The Frontstretch: Kurt Busch And Furniture Row: An Unlikely Success Story by Phil Allaway -- Monday July 8, 2013

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Kurt Busch And Furniture Row: An Unlikely Success Story

Phil Allaway · Monday July 8, 2013

 

The story of Kurt Busch and Furniture Row Racing didn’t just start at Charlotte last fall, when Busch took over for Regan Smith after Smith was tapped to sub for the injured Dale Earnhardt, Jr., or when Busch got to stay in the seat once Earnhardt Jr. came back two weeks later.

It hasn’t always been easy for Furniture Row Racing, whose fortunes were sour for much of their tenure in the Cup Series. But the addition of Kurt Busch, in 2013 suddenly has them in Chase-contending shape.

Instead, the saga started back at the 2011 Daytona 500. The track had just been repaved and teams were learning about how you could tandem draft for entire races instead of just for a lap or so. As a result, drivers were picking partners as if it were a school dance, or a hoedown. Most of the time, teammates would usually hook up with each other. However, Busch decided not to work with teammate Brad Keselowski. Instead, he decided to work with Smith. The Kurt Busch-Regan Smith duo ended up being one of the strongest tandems all through Speedweeks. Despite a late crash on the backstretch, Busch was able to finish a strong fifth, while Smith was seventh.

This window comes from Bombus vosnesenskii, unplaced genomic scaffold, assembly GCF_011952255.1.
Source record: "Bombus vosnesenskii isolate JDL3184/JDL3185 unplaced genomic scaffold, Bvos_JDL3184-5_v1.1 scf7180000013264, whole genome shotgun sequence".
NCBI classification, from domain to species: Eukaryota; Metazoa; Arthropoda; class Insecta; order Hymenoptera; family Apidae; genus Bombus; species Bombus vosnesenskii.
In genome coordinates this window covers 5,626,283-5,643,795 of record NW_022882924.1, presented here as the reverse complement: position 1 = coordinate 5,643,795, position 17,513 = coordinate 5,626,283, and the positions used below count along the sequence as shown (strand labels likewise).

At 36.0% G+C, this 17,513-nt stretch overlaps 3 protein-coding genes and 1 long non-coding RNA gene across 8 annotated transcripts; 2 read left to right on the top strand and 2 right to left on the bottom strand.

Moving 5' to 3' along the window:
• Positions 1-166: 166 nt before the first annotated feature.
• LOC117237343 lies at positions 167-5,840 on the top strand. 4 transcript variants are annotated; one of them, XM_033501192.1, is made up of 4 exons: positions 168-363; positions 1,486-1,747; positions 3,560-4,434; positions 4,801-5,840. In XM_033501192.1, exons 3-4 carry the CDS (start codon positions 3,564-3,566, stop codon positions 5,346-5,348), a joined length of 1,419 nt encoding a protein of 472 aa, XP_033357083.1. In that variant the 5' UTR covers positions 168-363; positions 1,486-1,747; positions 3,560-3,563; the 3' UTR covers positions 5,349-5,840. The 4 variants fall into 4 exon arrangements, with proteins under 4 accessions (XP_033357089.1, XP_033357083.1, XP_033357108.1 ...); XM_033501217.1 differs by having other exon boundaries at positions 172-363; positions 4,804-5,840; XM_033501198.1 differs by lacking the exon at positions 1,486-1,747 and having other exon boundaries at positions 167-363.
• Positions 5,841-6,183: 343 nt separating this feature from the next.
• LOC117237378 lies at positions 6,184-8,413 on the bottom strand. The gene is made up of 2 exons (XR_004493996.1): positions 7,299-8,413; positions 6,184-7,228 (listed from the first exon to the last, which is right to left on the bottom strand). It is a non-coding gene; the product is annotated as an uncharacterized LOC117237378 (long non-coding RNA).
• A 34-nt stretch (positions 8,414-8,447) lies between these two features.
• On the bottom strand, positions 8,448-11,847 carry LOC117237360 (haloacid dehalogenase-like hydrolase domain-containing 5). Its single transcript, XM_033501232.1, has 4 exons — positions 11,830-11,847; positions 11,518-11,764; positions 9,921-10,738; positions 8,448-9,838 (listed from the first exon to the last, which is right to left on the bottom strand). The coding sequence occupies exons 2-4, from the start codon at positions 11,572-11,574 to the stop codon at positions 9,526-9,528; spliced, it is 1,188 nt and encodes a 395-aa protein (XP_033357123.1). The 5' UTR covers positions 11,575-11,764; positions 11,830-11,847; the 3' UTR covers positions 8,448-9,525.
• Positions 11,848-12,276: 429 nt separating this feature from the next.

The pairing continued at the other three restrictor plate races. The finishes weren’t quite as good, but as long as Busch didn’t crash out (like at Talladega), he was a contender.

Shortly afterwards, Busch’s career went into a tailspin. The 2011 season was ultimately full of incidents on and off the track that called Busch’s character into question. There was the near fight in the pits with NASCAR.com’s Joe Menzer, and the tearing of Jenna Fryer’s Dodge PR sheet during the Chasers’ press conference at Richmond. I’ll fully admit that that was rude, but Fryer wasn’t exactly in a spot where Busch’s actions hurt her work in any way. She could just walk over to the PR shelving and get another sheet. Plus, it was already online as well by that point. Plus, there’s the often unmentioned fact that Busch was going through a divorce from his now ex-wife Eva. That was largely kept out of the public eye until he won at Sonoma and his current girlfriend, Patricia Driscoll, greeted him in Victory Lane with a big kiss. A question from Bob Pockrass during his media availability the next weekend in Daytona about Driscoll got him a little upset. At least on that occasion, he came prepared for the eventuality that one of the assembled media would ask him about it, but he definitely wasn’t happy to hear it.

Despite a win at Dover, Busch began a swoon that put him way out of championship contention by Homestead. Then, he had a driveshaft failure just a couple of laps into the race. Most people would be upset at a part failure less than ten miles into a 400 mile race. Busch tried to go to the garage and was blocked by a truck. Busch then flipped the truck driver the bird and went to his stall. You probably remember what happened when Dr. Jerry Punch tried to interview him. It’s got well over 1 million views on YouTube.

Busch agreed to go to anger management and see a sports psychologist in an attempt to learn to better control himself in stressful moments. He also released a statement where he apologized to Dr. Punch for his conduct in Homestead. However, a few weeks later, Shell/Pennzoil gave Roger Penske an ultimatum. Either Busch is gone, or we’re going for a scuttle.